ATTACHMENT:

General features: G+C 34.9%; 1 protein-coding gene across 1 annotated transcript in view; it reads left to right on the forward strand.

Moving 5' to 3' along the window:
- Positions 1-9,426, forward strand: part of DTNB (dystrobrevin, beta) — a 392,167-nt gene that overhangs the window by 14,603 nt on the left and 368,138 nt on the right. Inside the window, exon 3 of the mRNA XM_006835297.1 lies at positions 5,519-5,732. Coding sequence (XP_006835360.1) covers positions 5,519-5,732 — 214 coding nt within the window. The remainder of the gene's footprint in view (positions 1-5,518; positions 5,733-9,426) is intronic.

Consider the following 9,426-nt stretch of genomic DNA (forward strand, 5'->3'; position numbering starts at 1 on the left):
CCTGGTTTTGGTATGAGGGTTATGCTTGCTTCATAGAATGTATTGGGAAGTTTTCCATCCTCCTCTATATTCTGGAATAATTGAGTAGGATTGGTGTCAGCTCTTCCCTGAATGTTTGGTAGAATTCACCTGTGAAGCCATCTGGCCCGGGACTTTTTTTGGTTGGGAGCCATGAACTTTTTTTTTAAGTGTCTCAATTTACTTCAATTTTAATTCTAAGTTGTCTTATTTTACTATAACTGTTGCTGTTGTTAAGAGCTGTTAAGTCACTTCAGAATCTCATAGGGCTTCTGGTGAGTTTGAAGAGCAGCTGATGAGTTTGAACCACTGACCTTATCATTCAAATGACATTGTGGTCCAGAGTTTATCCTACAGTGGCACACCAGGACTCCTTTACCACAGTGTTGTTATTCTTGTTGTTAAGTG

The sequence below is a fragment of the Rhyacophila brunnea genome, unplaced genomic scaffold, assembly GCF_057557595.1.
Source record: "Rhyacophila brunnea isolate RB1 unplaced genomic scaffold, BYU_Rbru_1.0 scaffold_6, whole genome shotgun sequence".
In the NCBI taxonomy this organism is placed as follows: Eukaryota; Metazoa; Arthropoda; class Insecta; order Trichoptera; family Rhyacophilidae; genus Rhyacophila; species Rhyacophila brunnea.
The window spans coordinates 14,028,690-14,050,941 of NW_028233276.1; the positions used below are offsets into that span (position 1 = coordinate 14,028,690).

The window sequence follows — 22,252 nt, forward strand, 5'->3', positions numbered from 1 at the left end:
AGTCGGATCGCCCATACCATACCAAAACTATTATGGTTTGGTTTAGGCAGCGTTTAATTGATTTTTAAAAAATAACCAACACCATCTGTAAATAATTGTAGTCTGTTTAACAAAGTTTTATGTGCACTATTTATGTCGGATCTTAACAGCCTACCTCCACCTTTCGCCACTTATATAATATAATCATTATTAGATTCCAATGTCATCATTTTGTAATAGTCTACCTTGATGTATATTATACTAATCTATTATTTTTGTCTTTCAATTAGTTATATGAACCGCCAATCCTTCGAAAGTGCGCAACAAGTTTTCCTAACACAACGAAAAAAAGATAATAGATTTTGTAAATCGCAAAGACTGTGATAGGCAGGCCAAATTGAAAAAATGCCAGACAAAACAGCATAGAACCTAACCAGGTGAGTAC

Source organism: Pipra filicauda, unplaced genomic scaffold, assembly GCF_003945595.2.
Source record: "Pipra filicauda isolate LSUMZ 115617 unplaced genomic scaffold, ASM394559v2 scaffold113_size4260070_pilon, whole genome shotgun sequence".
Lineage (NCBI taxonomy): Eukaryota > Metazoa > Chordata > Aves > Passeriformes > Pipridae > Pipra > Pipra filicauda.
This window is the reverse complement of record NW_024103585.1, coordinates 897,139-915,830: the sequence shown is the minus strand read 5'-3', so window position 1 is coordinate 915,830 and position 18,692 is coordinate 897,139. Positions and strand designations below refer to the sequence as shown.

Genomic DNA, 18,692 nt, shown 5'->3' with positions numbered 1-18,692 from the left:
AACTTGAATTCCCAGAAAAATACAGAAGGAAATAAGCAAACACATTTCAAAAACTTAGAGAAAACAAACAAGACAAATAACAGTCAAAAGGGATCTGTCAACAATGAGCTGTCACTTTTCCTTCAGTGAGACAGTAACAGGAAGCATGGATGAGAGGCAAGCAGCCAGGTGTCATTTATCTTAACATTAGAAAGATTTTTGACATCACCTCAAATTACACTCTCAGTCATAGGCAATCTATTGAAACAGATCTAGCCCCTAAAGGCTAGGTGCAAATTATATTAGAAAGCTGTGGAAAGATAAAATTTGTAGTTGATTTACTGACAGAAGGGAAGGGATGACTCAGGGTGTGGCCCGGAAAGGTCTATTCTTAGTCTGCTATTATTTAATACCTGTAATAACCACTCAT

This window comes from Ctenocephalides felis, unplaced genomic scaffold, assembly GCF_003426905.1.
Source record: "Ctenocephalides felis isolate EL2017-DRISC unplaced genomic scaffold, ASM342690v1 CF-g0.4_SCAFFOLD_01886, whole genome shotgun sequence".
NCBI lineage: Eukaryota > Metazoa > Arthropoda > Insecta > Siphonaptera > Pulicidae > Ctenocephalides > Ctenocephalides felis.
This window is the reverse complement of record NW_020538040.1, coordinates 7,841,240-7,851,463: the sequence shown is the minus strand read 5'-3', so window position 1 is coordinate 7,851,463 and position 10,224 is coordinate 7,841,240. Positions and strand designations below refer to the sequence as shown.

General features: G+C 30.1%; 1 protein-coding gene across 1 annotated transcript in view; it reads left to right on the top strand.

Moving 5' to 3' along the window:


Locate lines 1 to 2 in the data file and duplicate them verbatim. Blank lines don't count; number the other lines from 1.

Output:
General features: G+C 34.9%; 1 protein-coding gene across 1 annotated transcript in view; it reads left to right on the forward strand.

Moving 5' to 3' along the window: